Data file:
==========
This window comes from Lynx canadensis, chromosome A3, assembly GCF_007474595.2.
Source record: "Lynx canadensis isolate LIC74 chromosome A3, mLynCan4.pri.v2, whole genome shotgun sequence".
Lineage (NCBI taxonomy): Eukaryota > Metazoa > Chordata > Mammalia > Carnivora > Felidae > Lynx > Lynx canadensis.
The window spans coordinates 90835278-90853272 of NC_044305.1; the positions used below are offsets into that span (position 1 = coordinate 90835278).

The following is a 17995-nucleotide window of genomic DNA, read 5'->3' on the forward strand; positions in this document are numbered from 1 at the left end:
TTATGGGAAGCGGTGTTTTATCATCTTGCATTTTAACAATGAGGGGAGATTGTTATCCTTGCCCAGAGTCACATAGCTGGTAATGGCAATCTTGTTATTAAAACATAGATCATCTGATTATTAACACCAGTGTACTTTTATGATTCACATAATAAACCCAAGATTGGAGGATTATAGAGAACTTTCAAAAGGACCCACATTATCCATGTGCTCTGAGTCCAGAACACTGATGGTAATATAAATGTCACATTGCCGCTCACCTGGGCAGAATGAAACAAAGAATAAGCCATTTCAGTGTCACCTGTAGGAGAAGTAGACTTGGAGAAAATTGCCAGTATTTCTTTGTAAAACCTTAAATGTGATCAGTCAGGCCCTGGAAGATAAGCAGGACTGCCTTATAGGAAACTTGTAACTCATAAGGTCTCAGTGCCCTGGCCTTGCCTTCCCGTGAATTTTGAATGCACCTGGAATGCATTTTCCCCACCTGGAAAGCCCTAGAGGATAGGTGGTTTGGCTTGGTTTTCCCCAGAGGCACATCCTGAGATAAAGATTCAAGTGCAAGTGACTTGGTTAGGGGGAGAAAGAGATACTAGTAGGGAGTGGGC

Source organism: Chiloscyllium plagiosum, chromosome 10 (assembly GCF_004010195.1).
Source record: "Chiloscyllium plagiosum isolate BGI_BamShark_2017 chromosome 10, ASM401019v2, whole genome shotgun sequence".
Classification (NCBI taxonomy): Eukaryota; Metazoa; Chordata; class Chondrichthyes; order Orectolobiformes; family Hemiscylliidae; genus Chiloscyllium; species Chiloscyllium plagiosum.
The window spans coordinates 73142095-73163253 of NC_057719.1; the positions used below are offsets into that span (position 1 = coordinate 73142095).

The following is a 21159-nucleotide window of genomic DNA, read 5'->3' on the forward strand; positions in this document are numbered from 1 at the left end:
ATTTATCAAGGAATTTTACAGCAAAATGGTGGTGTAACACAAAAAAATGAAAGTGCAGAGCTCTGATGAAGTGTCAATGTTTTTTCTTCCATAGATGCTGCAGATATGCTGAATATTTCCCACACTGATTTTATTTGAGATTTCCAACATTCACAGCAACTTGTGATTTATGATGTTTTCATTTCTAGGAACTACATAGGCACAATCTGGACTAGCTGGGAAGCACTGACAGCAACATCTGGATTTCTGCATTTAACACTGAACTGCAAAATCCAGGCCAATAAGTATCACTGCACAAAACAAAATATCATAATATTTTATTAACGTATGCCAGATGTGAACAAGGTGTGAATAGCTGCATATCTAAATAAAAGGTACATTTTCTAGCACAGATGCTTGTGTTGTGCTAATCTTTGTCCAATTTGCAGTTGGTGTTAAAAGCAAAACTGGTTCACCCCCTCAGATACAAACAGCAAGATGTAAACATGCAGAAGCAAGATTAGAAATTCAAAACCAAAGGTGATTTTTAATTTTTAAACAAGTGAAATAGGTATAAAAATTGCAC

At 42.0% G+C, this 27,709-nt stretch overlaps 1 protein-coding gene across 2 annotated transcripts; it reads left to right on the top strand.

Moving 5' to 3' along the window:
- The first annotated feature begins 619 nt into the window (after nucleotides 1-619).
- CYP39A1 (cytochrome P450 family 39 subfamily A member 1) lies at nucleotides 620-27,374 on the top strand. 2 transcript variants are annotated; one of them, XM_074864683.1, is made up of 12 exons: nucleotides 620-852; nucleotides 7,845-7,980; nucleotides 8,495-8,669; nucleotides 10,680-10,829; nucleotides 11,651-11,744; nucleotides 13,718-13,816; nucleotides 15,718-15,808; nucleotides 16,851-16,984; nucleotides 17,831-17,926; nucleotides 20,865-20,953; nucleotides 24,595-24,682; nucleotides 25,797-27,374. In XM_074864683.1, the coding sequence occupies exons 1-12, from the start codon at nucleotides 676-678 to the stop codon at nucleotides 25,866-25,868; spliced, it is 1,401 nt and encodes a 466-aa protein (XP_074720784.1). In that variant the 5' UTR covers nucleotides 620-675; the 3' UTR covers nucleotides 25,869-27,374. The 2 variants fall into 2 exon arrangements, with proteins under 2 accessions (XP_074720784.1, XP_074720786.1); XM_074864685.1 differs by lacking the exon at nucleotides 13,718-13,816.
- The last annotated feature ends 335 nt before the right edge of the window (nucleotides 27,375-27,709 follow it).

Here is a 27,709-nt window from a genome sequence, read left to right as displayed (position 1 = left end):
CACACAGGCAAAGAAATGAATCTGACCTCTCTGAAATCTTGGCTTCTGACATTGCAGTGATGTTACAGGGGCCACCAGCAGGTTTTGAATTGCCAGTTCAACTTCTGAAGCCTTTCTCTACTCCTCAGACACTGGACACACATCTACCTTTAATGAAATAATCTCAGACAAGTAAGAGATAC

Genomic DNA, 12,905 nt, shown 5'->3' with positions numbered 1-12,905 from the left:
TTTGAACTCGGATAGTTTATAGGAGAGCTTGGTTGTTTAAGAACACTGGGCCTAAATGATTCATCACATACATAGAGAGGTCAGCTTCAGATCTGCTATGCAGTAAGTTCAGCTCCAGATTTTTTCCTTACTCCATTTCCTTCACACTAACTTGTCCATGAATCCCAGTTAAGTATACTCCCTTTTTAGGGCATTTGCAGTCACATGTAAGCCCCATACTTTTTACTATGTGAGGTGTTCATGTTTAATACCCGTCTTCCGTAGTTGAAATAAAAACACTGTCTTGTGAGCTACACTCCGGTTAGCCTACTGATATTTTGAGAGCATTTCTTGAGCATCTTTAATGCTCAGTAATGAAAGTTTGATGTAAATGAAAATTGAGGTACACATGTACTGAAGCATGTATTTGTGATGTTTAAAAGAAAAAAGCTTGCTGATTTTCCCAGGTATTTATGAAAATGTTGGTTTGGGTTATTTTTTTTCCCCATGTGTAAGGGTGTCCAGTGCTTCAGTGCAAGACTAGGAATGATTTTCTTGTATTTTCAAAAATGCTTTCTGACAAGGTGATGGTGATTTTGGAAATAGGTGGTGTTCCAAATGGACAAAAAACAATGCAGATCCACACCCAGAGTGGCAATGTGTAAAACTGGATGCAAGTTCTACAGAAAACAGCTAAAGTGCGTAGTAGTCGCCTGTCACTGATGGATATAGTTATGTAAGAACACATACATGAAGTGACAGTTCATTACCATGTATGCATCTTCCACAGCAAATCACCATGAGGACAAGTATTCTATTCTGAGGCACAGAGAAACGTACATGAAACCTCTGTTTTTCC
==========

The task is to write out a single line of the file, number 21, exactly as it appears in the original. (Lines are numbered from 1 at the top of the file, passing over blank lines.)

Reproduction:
TTTGAACTCGGATAGTTTATAGGAGAGCTTGGTTGTTTAAGAACACTGGGCCTAAATGATTCATCACATACATAGAGAGGTCAGCTTCAGATCTGCTATGCAGTAAGTTCAGCTCCAGATTTTTTCCTTACTCCATTTCCTTCACACTAACTTGTCCATGAATCCCAGTTAAGTATACTCCCTTTTTAGGGCATTTGCAGTCACATGTAAGCCCCATACTTTTTACTATGTGAGGTGTTCATGTTTAATACCCGTCTTCCGTAGTTGAAATAAAAACACTGTCTTGTGAGCTACACTCCGGTTAGCCTACTGATATTTTGAGAGCATTTCTTGAGCATCTTTAATGCTCAGTAATGAAAGTTTGATGTAAATGAAAATTGAGGTACACATGTACTGAAGCATGTATTTGTGATGTTTAAAAGAAAAAAGCTTGCTGATTTTCCCAGGTATTTATGAAAATGTTGGTTTGGGTTATTTTTTTTCCCCATGTGTAAGGGTGTCCAGTGCTTCAGTGCAAGACTAGGAATGATTTTCTTGTATTTTCAAAAATGCTTTCTGACAAGGTGATGGTGATTTTGGAAATAGGTGGTGTTCCAAATGGACAAAAAACAATGCAGATCCACACCCAGAGTGGCAATGTGTAAAACTGGATGCAAGTTCTACAGAAAACAGCTAAAGTGCGTAGTAGTCGCCTGTCACTGATGGATATAGTTATGTAAGAACACATACATGAAGTGACAGTTCATTACCATGTATGCATCTTCCACAGCAAATCACCATGAGGACAAGTATTCTATTCTGAGGCACAGAGAAACGTACATGAAACCTCTGTTTTTCC